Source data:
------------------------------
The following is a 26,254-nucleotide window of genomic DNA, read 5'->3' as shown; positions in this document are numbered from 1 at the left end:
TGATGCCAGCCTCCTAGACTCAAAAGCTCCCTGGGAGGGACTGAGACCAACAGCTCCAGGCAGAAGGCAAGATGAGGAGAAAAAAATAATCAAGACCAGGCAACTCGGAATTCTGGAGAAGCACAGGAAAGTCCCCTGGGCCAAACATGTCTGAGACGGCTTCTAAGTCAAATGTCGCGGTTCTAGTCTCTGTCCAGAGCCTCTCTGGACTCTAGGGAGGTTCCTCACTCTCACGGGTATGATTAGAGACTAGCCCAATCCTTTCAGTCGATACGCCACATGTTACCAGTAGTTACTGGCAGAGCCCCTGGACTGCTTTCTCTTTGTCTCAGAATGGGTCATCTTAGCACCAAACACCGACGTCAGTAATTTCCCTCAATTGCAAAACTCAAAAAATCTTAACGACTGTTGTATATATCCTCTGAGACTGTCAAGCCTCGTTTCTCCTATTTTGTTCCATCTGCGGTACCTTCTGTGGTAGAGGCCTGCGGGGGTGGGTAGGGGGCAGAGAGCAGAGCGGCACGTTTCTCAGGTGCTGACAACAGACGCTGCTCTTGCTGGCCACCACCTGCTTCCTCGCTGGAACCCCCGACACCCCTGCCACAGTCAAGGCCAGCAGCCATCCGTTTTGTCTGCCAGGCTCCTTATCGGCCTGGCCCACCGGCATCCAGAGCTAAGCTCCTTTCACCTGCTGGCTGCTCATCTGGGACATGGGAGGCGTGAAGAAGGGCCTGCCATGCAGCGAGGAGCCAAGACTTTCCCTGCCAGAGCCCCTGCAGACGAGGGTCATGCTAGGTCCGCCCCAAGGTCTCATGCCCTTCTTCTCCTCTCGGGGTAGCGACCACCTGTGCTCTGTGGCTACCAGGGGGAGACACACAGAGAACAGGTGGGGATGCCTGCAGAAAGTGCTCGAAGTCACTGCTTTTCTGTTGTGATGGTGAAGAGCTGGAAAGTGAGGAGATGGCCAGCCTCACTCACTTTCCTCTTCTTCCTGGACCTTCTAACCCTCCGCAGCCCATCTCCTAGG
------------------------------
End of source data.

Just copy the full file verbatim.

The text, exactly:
The following is a 26,254-nucleotide window of genomic DNA, read 5'->3' as shown; positions in this document are numbered from 1 at the left end:
TGATGCCAGCCTCCTAGACTCAAAAGCTCCCTGGGAGGGACTGAGACCAACAGCTCCAGGCAGAAGGCAAGATGAGGAGAAAAAAATAATCAAGACCAGGCAACTCGGAATTCTGGAGAAGCACAGGAAAGTCCCCTGGGCCAAACATGTCTGAGACGGCTTCTAAGTCAAATGTCGCGGTTCTAGTCTCTGTCCAGAGCCTCTCTGGACTCTAGGGAGGTTCCTCACTCTCACGGGTATGATTAGAGACTAGCCCAATCCTTTCAGTCGATACGCCACATGTTACCAGTAGTTACTGGCAGAGCCCCTGGACTGCTTTCTCTTTGTCTCAGAATGGGTCATCTTAGCACCAAACACCGACGTCAGTAATTTCCCTCAATTGCAAAACTCAAAAAATCTTAACGACTGTTGTATATATCCTCTGAGACTGTCAAGCCTCGTTTCTCCTATTTTGTTCCATCTGCGGTACCTTCTGTGGTAGAGGCCTGCGGGGGTGGGTAGGGGGCAGAGAGCAGAGCGGCACGTTTCTCAGGTGCTGACAACAGACGCTGCTCTTGCTGGCCACCACCTGCTTCCTCGCTGGAACCCCCGACACCCCTGCCACAGTCAAGGCCAGCAGCCATCCGTTTTGTCTGCCAGGCTCCTTATCGGCCTGGCCCACCGGCATCCAGAGCTAAGCTCCTTTCACCTGCTGGCTGCTCATCTGGGACATGGGAGGCGTGAAGAAGGGCCTGCCATGCAGCGAGGAGCCAAGACTTTCCCTGCCAGAGCCCCTGCAGACGAGGGTCATGCTAGGTCCGCCCCAAGGTCTCATGCCCTTCTTCTCCTCTCGGGGTAGCGACCACCTGTGCTCTGTGGCTACCAGGGGGAGACACACAGAGAACAGGTGGGGATGCCTGCAGAAAGTGCTCGAAGTCACTGCTTTTCTGTTGTGATGGTGAAGAGCTGGAAAGTGAGGAGATGGCCAGCCTCACTCACTTTCCTCTTCTTCCTGGACCTTCTAACCCTCCGCAGCCCATCTCCTAGG